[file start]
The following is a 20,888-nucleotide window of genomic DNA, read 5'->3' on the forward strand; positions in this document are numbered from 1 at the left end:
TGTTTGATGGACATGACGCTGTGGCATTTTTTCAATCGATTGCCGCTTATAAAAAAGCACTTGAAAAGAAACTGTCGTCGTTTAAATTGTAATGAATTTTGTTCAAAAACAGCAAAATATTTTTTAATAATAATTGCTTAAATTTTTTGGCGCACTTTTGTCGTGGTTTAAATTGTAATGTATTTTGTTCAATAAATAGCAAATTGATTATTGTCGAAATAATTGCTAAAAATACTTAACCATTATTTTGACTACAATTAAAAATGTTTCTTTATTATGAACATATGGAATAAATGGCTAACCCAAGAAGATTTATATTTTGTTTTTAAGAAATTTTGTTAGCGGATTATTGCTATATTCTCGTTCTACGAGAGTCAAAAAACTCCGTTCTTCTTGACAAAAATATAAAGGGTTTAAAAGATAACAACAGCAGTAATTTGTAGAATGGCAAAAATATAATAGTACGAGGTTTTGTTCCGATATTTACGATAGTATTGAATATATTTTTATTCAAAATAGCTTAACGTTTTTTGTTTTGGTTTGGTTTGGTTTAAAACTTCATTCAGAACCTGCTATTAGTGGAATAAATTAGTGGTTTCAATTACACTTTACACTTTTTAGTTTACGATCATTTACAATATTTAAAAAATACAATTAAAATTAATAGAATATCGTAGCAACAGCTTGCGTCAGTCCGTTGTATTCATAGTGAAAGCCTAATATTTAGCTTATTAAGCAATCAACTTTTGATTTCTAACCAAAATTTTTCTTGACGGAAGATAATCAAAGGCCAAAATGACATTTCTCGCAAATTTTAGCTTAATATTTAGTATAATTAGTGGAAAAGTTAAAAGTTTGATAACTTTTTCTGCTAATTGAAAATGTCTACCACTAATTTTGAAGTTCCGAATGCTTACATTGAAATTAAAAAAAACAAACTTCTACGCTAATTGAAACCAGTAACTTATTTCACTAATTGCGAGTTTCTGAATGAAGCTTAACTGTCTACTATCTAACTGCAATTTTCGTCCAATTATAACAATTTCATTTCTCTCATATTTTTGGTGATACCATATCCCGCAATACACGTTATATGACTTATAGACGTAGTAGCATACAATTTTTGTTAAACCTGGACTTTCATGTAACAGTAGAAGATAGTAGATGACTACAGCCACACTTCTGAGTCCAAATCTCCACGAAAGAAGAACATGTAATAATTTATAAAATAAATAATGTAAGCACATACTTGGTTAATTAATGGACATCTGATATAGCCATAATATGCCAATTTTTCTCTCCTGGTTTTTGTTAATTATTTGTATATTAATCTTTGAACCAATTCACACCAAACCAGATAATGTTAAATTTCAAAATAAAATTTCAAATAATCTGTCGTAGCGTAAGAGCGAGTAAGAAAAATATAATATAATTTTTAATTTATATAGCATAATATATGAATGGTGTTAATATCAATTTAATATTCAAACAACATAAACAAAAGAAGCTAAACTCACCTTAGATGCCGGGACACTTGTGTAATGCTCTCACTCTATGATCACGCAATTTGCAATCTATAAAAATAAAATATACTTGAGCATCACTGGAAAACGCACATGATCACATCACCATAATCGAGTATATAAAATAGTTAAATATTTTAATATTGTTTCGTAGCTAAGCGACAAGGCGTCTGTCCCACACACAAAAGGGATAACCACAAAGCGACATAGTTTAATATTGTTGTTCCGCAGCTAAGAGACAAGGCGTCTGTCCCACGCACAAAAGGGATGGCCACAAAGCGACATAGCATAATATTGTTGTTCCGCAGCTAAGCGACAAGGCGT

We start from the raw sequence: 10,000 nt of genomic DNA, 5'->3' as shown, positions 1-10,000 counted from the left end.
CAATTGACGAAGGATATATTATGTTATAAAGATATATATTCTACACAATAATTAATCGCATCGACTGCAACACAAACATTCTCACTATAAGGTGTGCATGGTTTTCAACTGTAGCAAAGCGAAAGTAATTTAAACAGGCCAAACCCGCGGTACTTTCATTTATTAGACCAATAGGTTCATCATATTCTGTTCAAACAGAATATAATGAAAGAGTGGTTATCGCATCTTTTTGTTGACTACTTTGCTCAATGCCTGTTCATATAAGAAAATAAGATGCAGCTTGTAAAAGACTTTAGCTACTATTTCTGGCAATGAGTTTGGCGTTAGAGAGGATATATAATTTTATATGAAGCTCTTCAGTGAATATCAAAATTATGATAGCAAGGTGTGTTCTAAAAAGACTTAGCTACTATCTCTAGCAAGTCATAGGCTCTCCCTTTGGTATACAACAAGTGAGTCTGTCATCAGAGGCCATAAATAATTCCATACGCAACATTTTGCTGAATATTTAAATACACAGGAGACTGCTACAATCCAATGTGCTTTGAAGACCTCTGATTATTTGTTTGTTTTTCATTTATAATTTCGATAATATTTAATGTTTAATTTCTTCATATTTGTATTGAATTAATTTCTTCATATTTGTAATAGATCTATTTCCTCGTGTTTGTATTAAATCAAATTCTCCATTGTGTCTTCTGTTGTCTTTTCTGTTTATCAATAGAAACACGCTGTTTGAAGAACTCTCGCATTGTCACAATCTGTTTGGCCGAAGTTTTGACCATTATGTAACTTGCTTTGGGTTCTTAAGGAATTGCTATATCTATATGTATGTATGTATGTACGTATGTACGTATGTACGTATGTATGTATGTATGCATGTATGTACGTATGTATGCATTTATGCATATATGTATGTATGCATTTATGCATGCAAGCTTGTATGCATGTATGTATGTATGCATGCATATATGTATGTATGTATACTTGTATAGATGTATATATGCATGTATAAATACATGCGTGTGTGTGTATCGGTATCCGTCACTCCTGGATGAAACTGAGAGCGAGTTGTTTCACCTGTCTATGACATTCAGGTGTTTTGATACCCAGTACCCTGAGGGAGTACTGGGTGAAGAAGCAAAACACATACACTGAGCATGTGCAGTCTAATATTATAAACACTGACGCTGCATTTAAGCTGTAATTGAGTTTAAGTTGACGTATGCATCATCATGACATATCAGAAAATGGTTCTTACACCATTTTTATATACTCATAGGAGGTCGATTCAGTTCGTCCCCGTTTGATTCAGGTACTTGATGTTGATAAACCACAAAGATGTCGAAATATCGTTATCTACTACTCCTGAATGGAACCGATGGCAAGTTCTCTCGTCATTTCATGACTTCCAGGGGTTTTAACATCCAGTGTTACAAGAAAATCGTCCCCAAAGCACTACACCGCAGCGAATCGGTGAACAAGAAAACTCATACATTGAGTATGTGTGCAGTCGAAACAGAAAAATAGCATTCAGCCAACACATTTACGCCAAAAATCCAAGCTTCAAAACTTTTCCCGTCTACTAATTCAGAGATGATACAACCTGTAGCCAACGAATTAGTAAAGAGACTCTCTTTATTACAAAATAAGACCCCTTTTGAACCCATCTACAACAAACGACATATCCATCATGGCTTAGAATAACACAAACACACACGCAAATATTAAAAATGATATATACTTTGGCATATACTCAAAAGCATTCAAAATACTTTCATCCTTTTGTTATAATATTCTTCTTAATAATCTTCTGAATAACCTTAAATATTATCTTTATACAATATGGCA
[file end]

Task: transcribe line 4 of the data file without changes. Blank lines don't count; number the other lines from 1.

CAATTGACGAAGGATATATTATGTTATAAAGATATATATTCTACACAATAATTAATCGCATCGACTGCAACACAAACATTCTCACTATAAGGTGTGCATGGTTTTCAACTGTAGCAAAGCGAAAGTAATTTAAACAGGCCAAACCCGCGGTACTTTCATTTATTAGACCAATAGGTTCATCATATTCTGTTCAAACAGAATATAATGAAAGAGTGGTTATCGCATCTTTTTGTTGACTACTTTGCTCAATGCCTGTTCATATAAGAAAATAAGATGCAGCTTGTAAAAGACTTTAGCTACTATTTCTGGCAATGAGTTTGGCGTTAGAGAGGATATATAATTTTATATGAAGCTCTTCAGTGAATATCAAAATTATGATAGCAAGGTGTGTTCTAAAAAGACTTAGCTACTATCTCTAGCAAGTCATAGGCTCTCCCTTTGGTATACAACAAGTGAGTCTGTCATCAGAGGCCATAAATAATTCCATACGCAACATTTTGCTGAATATTTAAATACACAGGAGACTGCTACAATCCAATGTGCTTTGAAGACCTCTGATTATTTGTTTGTTTTTCATTTATAATTTCGATAATATTTAATGTTTAATTTCTTCATATTTGTATTGAATTAATTTCTTCATATTTGTAATAGATCTATTTCCTCGTGTTTGTATTAAATCAAATTCTCCATTGTGTCTTCTGTTGTCTTTTCTGTTTATCAATAGAAACACGCTGTTTGAAGAACTCTCGCATTGTCACAATCTGTTTGGCCGAAGTTTTGACCATTATGTAACTTGCTTTGGGTTCTTAAGGAATTGCTATATCTATATGTATGTATGTATGTACGTATGTACGTATGTACGTATGTATGTATGTATGCATGTATGTACGTATGTATGCATTTATGCATATATGTATGTATGCATTTATGCATGCAAGCTTGTATGCATGTATGTATGTATGCATGCATATATGTATGTATGTATACTTGTATAGATGTATATATGCATGTATAAATACATGCGTGTGTGTGTATCGGTATCCGTCACTCCTGGATGAAACTGAGAGCGAGTTGTTTCACCTGTCTATGACATTCAGGTGTTTTGATACCCAGTACCCTGAGGGAGTACTGGGTGAAGAAGCAAAACACATACACTGAGCATGTGCAGTCTAATATTATAAACACTGACGCTGCATTTAAGCTGTAATTGAGTTTAAGTTGACGTATGCATCATCATGACATATCAGAAAATGGTTCTTACACCATTTTTATATACTCATAGGAGGTCGATTCAGTTCGTCCCCGTTTGATTCAGGTACTTGATGTTGATAAACCACAAAGATGTCGAAATATCGTTATCTACTACTCCTGAATGGAACCGATGGCAAGTTCTCTCGTCATTTCATGACTTCCAGGGGTTTTAACATCCAGTGTTACAAGAAAATCGTCCCCAAAGCACTACACCGCAGCGAATCGGTGAACAAGAAAACTCATACATTGAGTATGTGTGCAGTCGAAACAGAAAAATAGCATTCAGCCAACACATTTACGCCAAAAATCCAAGCTTCAAAACTTTTCCCGTCTACTAATTCAGAGATGATACAACCTGTAGCCAACGAATTAGTAAAGAGACTCTCTTTATTACAAAATAAGACCCCTTTTGAACCCATCTACAACAAACGACATATCCATCATGGCTTAGAATAACACAAACACACACGCAAATATTAAAAATGATATATACTTTGGCATATACTCAAAAGCATTCAAAATACTTTCATCCTTTTGTTATAATATTCTTCTTAATAATCTTCTGAATAACCTTAAATATTATCTTTATACAATATGGCA